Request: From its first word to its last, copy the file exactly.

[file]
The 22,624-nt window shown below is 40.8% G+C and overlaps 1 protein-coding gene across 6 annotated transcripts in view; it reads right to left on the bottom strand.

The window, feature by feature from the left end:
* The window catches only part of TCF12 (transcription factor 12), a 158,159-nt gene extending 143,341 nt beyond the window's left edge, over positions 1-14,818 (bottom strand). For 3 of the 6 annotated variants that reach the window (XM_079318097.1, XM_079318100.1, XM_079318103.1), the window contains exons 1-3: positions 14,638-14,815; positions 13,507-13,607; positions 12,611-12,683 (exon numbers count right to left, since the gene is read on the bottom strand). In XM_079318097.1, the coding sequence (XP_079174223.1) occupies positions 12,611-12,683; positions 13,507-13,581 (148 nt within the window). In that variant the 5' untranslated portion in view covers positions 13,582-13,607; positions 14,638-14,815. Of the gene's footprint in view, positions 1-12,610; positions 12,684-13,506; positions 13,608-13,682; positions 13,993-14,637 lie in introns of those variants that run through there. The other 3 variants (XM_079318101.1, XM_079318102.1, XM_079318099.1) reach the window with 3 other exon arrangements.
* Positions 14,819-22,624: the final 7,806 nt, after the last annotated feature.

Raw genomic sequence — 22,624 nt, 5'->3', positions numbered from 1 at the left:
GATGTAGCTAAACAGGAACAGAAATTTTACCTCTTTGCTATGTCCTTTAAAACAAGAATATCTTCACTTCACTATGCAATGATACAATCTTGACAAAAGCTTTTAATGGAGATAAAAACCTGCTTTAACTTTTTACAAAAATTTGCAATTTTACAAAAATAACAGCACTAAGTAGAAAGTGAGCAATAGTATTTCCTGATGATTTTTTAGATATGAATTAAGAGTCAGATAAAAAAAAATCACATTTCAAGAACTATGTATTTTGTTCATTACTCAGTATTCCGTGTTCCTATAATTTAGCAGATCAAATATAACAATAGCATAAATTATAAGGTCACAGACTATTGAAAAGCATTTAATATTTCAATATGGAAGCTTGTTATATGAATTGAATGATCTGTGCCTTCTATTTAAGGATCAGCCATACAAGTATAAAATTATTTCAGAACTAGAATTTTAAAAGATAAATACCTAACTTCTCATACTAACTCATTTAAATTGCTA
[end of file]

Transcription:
The 22,624-nt window shown below is 40.8% G+C and overlaps 1 protein-coding gene across 6 annotated transcripts in view; it reads right to left on the bottom strand.

The window, feature by feature from the left end:
* The window catches only part of TCF12 (transcription factor 12), a 158,159-nt gene extending 143,341 nt beyond the window's left edge, over positions 1-14,818 (bottom strand). For 3 of the 6 annotated variants that reach the window (XM_079318097.1, XM_079318100.1, XM_079318103.1), the window contains exons 1-3: positions 14,638-14,815; positions 13,507-13,607; positions 12,611-12,683 (exon numbers count right to left, since the gene is read on the bottom strand). In XM_079318097.1, the coding sequence (XP_079174223.1) occupies positions 12,611-12,683; positions 13,507-13,581 (148 nt within the window). In that variant the 5' untranslated portion in view covers positions 13,582-13,607; positions 14,638-14,815. Of the gene's footprint in view, positions 1-12,610; positions 12,684-13,506; positions 13,608-13,682; positions 13,993-14,637 lie in introns of those variants that run through there. The other 3 variants (XM_079318101.1, XM_079318102.1, XM_079318099.1) reach the window with 3 other exon arrangements.
* Positions 14,819-22,624: the final 7,806 nt, after the last annotated feature.

Raw genomic sequence — 22,624 nt, 5'->3', positions numbered from 1 at the left:
GATGTAGCTAAACAGGAACAGAAATTTTACCTCTTTGCTATGTCCTTTAAAACAAGAATATCTTCACTTCACTATGCAATGATACAATCTTGACAAAAGCTTTTAATGGAGATAAAAACCTGCTTTAACTTTTTACAAAAATTTGCAATTTTACAAAAATAACAGCACTAAGTAGAAAGTGAGCAATAGTATTTCCTGATGATTTTTTAGATATGAATTAAGAGTCAGATAAAAAAAAATCACATTTCAAGAACTATGTATTTTGTTCATTACTCAGTATTCCGTGTTCCTATAATTTAGCAGATCAAATATAACAATAGCATAAATTATAAGGTCACAGACTATTGAAAAGCATTTAATATTTCAATATGGAAGCTTGTTATATGAATTGAATGATCTGTGCCTTCTATTTAAGGATCAGCCATACAAGTATAAAATTATTTCAGAACTAGAATTTTAAAAGATAAATACCTAACTTCTCATACTAACTCATTTAAATTGCTA